Eligible patients were aged ≥18 years with acute chest pain lasting ≥10 minutes and at low or intermediate risk per AHCPR guidelines without clinical, electrocardiographic, or biomarker evidence of myocardial infarction (MI). MI was defined per current guidelines to be a troponin I elevation ≥0.6 ng/ml along with the appropriate clinical, electrocardiographic, or imaging criteria. Patients with electrocardiographic evidence of ST-segment elevation MI who underwent immediate cardiac catheterization without elevated troponin I were also counted in the MI group. Exclusion criteria included patients classified at high AHCPR risk, those with MIs, those without available blood samples, and those who failed to provide informed consent. Disagreements in classification of MI were resolved by the primary investigator. To allow adequate time to rule out acute MI, patients were observed for ≥9 hours in the chest pain or telemetry unit and until 2 sets of troponin I tests had been analyzed before enrollment.
Plasma was analyzed for troponin I, aliquoted, and stored at −20°C until testing for cystatin C and NT-proBNP. Conventional cardiac troponin I was measured by radial partition immunoassay using the Dade Stratus CS analyzer (Siemens Healthcare Diagnostics, Deerfield, Illinois). NT-proBNP was measured by chemiluminescent immunoassay on the Dade Dimension Xpand analyzer (Siemens Healthcare Diagnostics). Cystatin C was measured by immunoturbidimetry on the Roche DPP analyzer (Roche Diagnostics, Indianapolis, Indiana). An abnormal NT-proBNP level was defined as ≥125 pg/ml. An abnormal cystatin C level was defined as ≥1.19 mg/L. All patients included in the final analysis had NT-proBNP measured, but because of the lack of sufficient plasma sample, 37 patients did not have cystatin C measured.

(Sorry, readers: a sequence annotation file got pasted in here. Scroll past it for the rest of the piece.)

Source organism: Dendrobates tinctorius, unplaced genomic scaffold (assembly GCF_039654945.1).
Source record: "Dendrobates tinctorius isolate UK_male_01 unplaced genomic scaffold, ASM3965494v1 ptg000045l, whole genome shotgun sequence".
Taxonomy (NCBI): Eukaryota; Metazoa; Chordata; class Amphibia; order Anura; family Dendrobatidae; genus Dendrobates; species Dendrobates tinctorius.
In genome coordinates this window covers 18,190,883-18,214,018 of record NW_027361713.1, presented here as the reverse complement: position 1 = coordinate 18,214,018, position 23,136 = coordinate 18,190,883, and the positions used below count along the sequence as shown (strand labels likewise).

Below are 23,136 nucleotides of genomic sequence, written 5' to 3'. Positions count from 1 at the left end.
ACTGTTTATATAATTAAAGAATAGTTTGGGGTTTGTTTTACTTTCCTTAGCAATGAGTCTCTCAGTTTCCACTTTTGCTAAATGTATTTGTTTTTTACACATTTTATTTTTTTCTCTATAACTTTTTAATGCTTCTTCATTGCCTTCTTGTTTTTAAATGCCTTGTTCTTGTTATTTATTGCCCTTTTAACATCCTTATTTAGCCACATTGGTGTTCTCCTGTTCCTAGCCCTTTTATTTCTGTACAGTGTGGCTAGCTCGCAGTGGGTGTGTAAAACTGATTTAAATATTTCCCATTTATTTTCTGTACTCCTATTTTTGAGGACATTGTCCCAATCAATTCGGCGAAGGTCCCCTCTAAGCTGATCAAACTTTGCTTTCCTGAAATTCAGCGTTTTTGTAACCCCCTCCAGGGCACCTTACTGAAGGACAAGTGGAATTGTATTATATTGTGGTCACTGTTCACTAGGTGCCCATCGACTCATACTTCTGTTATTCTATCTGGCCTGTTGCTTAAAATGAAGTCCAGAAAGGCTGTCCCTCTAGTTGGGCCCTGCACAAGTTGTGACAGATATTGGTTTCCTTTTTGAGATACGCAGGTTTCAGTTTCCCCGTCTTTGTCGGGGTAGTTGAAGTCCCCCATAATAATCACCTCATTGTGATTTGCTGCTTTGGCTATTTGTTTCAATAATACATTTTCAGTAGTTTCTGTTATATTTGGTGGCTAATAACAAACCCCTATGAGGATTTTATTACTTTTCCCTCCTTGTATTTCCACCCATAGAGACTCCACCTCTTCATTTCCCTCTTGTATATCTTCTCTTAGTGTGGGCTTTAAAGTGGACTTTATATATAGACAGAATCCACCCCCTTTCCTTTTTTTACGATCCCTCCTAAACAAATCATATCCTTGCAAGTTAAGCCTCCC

After enrollment in the study, patients underwent standard clinical care as determined by their treating physicians. Telephone and medical chart follow-up occurred at 6 months. Measured end points included stress test results and any major adverse cardiac event (MACE). Stress tests included any noninvasive ischemic evaluation, including exercise treadmill testing, exercise or pharmacologic myocardial perfusion imaging, and exercise or pharmacologic echocardiography performed during the course of the index visit. All stress tests were performed per standard guideline-driven protocols. Stress test results were divided into normal, abnormal, or indeterminate on the basis of a review by a certified cardiologist. An abnormal stress test result was defined as electrocardiographic ST-segment depression >1 mm on exercise testing or abnormal myocardial perfusion on nuclear imaging. All interpretation and reports were on the basis of current consensus guidelines. This end point was chosen because of its use as the primary guideline-recommended ischemic evaluation for low- and intermediate-risk patients with chest pain. MACEs included the first occurrence of an MI, revascularization (percutaneous coronary intervention or coronary artery bypass grafting), or death from the time a patient left the ED (for discharge or admission) up to 6 months except for in-hospital MIs or staged percutaneous coronary intervention revascularization. Source documents of each MACE were reviewed by independent members of the team for accuracy (S.S.S. and K.S.). Reports of mortality were cross referenced with the Social Security Death Index.